But then the court ruled that the SSDI offset provisions changed that general rule:

Notwithstanding the normal operation of this burden of proof, the Policy terms that required Melech to apply for SSDI and LINA’s seemingly self-interested disregard for her SSDI application give us pause. We find nothing necessarily troubling in the terms of LINA’s Policy that allow it to benefit from the SSA’s alternative compensation mechanism. Nor do we take issue with the lengths LINA has gone to to ensure that its claimants apply for SSDI, or even LINA’s right to second guess an SSA denial. However, in light of these openly self-interested efforts, we are troubled by the implication of LINA’s actions in Melech’s case, where it ignored her SSDI application and the evidence generated by the SSA’s investigation once it no longer had a financial stake in the outcome.

It went on to explained that it viewed the offset provisions as creating a double standard:

[O]nce LINA decided at first blush that Melech had not provided enough medical evidence to support her claim, it treated the SSA process and the evidence generated by it as irrelevant and unavailable. This treatment is internally inconsistent with LINA’s mode of evaluating claims. If LINA had been inclined to pay Melech’s claim, it would have withheld its own determination regarding the amount of benefits due until the SSA reached a decision on her SSDI application—in the process, potentially requiring Melech to pursue administrative appeals. As explained above, this process would have allowed LINA to consider the evidence in the SSA’s possession. But because LINA was initially inclined to deny her claim based on the evidence available to it at the time, LINA did not wait for the conclusion of the SSA process, notwithstanding the fact that the evidence generated by the SSA’s investigation might prove useful in determining whether Melech was eligible for benefits under the Policy.

Because of this, the court then essentially placed the burden on LINA to obtain any evidence underlying the SSDI award:

We conclude that LINA’s treatment of Melech’s SSA application is inconsistent with the fundamental requirement that an administrator’s decision to deny benefits must be based on a complete administrative record that is the product of a fair claim-evaluation process. Because LINA’s decision to deny benefits here was based on an administrative record that did not contain the information from Melech’s SSA file, the proper course of action is to remand Melech’s claim to LINA[.]

Dissenting Opinion

The dissent stated that LINA had complied with ERISA regulations by repeatedly asking Melech to submit any medical documentation that supported her appeal, and by giving her additional time to do so. The dissent also highlighted the essential contradiction in the majority opinion, which held both that LINA did not have to gather evidence, but that the administrative record was incomplete unless LINA gathered more evidence:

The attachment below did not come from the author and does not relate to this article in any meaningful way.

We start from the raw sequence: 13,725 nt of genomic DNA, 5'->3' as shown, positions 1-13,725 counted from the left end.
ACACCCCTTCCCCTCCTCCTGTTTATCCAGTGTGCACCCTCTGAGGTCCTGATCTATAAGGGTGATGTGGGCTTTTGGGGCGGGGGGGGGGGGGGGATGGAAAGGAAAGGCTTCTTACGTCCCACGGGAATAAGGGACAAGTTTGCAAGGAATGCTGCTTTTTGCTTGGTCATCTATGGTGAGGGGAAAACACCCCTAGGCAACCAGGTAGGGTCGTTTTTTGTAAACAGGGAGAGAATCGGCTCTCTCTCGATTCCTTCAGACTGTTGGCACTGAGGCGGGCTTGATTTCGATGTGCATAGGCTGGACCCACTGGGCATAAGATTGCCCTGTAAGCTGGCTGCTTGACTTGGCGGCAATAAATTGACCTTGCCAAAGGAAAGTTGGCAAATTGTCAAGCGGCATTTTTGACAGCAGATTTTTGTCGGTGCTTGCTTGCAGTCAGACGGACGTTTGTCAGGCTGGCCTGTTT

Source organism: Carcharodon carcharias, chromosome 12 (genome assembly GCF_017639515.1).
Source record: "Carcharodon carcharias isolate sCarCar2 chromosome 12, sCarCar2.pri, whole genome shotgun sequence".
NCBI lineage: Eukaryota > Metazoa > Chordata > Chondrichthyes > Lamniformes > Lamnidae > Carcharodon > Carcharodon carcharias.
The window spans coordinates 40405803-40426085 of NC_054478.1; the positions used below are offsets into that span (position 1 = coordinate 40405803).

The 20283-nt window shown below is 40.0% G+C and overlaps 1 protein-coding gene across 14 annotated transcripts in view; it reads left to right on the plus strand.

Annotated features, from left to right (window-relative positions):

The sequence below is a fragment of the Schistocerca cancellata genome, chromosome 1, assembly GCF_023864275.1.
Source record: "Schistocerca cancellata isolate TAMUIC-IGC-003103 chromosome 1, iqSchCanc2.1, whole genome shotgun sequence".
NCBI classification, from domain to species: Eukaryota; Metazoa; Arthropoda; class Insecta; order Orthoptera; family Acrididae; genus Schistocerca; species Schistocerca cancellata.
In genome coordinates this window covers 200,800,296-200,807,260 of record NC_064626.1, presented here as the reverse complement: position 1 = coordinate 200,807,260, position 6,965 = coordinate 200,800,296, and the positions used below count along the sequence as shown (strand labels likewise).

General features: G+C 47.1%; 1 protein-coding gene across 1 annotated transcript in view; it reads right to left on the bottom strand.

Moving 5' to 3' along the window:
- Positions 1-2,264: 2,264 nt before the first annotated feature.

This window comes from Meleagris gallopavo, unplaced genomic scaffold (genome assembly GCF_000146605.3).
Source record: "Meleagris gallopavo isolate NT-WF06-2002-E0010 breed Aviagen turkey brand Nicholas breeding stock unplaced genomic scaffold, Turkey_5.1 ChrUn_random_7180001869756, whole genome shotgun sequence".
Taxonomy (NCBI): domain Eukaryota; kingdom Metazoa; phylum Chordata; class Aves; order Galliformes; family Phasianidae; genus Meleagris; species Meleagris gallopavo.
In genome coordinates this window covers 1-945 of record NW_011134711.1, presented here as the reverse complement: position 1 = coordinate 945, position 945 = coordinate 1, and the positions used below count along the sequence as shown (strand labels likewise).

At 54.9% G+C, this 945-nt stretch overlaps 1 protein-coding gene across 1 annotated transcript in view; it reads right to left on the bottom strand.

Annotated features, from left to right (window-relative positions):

While the majority’s opinion explicitly says “neither ERISA nor the Policy required LINA to ferret out evidence in Melech’s or the SSA’s possession,” I think that will be the perceived message of the majority opinion. I am concerned that the majority opinion promotes uncertainty in the already confusing law which surrounds ERISA disability cases.

Indeed, it is not obvious how else one could interpret Melech.

Impact on Administration

So what is a claim administrator to do?  At the very least, Melech appears to require an administrator to specifically ask the claimant to submit the SSA file when it knows of an SSDI award. But must the administrator go further, and obtain the documentation directly from the SSA if the claimant does not submit it?

Perhaps even more troubling, the majority opinion in Melech contains several references to the notion that LINA could have (and perhaps should have) delayed its initial claim determination until the SSA proceedings had ended. For example:

When LINA initially denied Melech’s claim, it knew that her SSDI application was still pending. The clear inference from the timing of this initial denial is that LINA’s decision would have been the same, regardless of what the SSA decided or what information came out of the SSA investigation.


In Melech’s case, LINA refused to wait for the SSA evidence, even though it could have relied on that same evidence to protect its SSDI deduction had it decided to pay Melech’s claim.

Obviously, ERISA regulations require administrators to make a determination in far less time than a typical SSDI claim. But Melech suggests that an administrator is rushing to judgment if it adheres to those timelines and makes its determination before the SSDI claim process is completed. Certainly, though, a practice of delaying claim determinations pending an SSDI determination would harm innumerable claimants, by delaying approval of otherwise meritorious claims. And, it would no doubt be seen as improper by other courts, who would accuse administrators of unfairly delaying a claim determination.

Perhaps Melech “only” held that an administrator can approve a claim before the SSDI process is completed, but cannot deny a claim until after the SSDI decision is final.

However Melech ends up being interpreted, it certainly will engender some head-scratching by administrators insuring participants who might sue in the Eleventh Circuit.